Doctors facing serious fitness-to-practise charges can escape scrutiny simply by removing themselves from the medical register. I investigated how the General Medical Council allows them to exploit this loophole, for Insurance Times.
Everyone seems to be excited about Brazil, and where there’s economic growth, there’s more to insure. According to speakers at an ACE Group client briefing at Lloyd’s, which I covered for Strategic Risk magazine earlier this month, massive government investment and a fast-maturing insurance industry mean great opportunities for foreign companies. The Brazilian insurance industry almost quadrupled in value over the last 10 years to reach US$49.65m in 2009, with even more staggering growth of 409% in the life and pensions sector. Audience members were worried about state intervention in business following the election of former Marxist guerrilla Dilma Rousseff as the country’s first female president. But Rear Admiral Chris Parry, a strategic forecasting specialist, reassured them: “The Brazilian government knows it’s got to show a level of fiscal responsibility and political predictability, or it will be lumped in with the other South American countries…You won’t see nationalisation, but you may see the odd demonstration of state power to show they can do something if the electorate wants them to.” He also encouraged them to look elsewhere in South America – Costa Rica and Chile are both good bets apparently.
Before Lord Young of Graffham became infamous as the Tory Peer who thinks we’ve “never had it so good” and that the recession doesn’t exist, he wrote a rather more sensible report about the compensation culture, warmly welcomed by insurers and, in happier times, David Cameron. I assessed the chances of his recommendations becoming law for Insurance Times. Back then, the fact that he’d been invited to stay on and implement them was a hopeful sign. So now what’s going to happen?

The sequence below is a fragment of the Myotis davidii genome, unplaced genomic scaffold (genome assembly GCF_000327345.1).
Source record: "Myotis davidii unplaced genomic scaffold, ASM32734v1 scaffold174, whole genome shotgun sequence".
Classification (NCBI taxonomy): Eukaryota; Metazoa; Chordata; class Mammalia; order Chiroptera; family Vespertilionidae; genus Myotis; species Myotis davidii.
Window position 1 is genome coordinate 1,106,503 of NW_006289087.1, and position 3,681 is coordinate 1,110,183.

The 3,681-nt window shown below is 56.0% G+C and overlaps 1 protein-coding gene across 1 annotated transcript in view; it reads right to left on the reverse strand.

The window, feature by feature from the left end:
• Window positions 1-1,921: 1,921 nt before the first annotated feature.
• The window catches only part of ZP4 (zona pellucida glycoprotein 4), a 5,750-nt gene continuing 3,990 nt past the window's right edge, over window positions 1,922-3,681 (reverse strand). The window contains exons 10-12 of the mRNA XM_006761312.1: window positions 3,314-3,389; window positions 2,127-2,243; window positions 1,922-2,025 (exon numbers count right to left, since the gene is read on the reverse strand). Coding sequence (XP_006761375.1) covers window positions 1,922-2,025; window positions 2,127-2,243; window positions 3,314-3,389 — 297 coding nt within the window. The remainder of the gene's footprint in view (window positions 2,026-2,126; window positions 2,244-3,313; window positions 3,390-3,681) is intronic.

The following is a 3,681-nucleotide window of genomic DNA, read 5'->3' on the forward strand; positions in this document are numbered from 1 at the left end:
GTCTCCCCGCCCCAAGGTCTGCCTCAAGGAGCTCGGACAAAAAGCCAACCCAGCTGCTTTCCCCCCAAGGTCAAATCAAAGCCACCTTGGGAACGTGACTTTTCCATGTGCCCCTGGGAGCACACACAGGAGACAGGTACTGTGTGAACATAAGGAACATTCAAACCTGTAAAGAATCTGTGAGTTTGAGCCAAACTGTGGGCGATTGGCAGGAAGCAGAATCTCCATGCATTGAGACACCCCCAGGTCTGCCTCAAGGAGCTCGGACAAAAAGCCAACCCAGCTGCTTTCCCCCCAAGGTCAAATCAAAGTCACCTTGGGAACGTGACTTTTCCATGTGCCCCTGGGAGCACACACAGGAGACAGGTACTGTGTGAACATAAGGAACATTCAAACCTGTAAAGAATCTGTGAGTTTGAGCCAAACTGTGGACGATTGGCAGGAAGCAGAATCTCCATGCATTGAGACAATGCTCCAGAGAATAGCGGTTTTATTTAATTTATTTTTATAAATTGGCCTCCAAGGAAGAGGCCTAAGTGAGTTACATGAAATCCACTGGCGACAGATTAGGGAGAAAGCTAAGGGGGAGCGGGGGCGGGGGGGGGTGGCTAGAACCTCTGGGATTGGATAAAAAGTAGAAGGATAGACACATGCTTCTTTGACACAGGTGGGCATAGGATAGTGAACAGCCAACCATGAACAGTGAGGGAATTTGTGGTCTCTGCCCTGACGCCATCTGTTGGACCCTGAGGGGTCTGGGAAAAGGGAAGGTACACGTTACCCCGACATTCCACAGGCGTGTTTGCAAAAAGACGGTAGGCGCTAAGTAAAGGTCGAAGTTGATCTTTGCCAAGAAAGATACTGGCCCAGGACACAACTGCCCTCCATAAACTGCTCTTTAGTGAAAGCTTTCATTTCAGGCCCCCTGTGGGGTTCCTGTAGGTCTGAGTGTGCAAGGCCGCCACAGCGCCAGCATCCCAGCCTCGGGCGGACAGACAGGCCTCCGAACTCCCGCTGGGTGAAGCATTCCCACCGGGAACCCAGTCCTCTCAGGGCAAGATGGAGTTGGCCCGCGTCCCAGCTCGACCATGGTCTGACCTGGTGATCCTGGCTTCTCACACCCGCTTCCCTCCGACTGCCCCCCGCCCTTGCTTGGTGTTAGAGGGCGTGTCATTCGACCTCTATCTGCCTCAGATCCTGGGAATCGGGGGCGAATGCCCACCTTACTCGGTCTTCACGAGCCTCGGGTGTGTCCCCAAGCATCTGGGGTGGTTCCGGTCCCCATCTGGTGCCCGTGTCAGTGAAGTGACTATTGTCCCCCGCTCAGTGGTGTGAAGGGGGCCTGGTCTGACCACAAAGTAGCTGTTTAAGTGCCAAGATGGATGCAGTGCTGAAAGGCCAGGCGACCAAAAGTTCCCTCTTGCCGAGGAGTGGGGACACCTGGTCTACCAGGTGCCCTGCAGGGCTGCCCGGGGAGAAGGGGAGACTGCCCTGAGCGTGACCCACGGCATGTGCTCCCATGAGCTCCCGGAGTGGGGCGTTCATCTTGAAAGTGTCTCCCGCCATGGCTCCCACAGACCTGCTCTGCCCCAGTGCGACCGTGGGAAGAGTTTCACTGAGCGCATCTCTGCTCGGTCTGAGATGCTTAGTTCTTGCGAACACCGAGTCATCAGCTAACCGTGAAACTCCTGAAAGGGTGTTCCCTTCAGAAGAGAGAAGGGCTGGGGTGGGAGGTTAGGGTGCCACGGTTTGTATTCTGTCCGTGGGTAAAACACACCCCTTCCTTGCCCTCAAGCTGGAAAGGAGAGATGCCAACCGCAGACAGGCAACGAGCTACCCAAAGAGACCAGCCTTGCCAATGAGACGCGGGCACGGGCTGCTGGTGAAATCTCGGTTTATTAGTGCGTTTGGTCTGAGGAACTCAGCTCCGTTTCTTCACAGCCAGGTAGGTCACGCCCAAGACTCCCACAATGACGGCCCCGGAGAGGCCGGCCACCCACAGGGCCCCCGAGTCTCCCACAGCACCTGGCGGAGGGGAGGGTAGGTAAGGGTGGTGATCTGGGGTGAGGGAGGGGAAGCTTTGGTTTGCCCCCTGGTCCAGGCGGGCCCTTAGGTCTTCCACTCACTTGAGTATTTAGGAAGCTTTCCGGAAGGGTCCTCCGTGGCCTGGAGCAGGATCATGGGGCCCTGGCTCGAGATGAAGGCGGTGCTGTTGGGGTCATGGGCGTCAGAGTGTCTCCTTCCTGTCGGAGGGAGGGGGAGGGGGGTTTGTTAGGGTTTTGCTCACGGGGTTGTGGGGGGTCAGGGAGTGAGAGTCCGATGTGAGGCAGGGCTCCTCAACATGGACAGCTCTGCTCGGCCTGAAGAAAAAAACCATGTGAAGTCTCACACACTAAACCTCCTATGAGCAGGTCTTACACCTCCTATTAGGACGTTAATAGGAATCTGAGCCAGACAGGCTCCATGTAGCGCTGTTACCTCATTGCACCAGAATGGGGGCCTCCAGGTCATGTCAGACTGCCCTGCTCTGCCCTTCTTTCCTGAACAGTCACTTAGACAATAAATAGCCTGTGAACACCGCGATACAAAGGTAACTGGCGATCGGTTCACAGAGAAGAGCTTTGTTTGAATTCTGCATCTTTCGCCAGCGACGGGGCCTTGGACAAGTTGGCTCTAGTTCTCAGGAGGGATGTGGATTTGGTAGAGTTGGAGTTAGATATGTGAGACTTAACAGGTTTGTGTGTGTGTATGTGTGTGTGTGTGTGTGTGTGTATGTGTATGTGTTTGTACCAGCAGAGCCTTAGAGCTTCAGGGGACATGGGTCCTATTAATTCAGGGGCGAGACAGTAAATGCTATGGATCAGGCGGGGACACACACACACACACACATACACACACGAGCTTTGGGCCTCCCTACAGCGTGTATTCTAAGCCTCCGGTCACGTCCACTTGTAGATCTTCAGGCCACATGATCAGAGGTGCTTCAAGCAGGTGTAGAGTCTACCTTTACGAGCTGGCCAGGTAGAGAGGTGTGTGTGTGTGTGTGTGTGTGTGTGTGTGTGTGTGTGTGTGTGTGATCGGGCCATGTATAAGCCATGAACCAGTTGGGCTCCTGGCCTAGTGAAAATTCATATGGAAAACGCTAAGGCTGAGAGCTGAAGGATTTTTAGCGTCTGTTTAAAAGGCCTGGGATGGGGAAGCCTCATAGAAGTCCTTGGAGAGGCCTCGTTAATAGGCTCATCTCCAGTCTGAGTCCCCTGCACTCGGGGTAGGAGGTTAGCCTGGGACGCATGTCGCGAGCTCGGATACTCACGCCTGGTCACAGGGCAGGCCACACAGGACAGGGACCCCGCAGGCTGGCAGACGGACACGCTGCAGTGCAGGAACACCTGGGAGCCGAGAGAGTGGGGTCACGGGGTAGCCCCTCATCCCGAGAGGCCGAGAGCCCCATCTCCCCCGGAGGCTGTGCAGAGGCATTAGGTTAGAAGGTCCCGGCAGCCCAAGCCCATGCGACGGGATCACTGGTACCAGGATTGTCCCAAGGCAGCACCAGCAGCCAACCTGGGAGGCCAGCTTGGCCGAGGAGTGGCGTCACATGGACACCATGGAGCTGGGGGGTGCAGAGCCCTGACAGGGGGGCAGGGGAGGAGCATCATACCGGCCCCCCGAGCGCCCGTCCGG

Depending on where you’re standing, legal expenses insurers are either bloodsucking ambulance-chasers hiking up premiums for everyone, or fearless defenders of justice for all, providing a much-needed service. One thing is certain: if Lord Justice Jackson’s recommendations for reforming the compensation market are implemented in full, their days are numbered. As the government’s verdict looms, I assessed their chances of survival.
We all knew the FSA was on a mission following the scalding criticism it received over the banking crisis. But now, as its inspectors storm the corridors of the fastest-growing insurance brokers, firms are fuming over greater demands for information and stricter deadlines. As only the largest 5% of brokers receive these intensive site visits, they complain that the FSA is creating a two-tier market where smaller firms get away with light-touch regulation at a distance. In this piece for Insurance Times, I asked whether these bigger brokers are under unfair pressure – or whether they should just deal with it and stop moaning.
Unobtrusive yet always on hand, tirelessly fulfilling every whim with scrupulous discretion: the perfect broker or insurer for the very rich sounds rather like the perfect butler. But if you think you’ve got what it takes, the high net worth sector is not a bad place to be. I wrote a guide to the market for Insurance Times.
Ever wondered who runs the largest insurance broking firms? I profiled the chief executives of the top 10 for Insurance Times.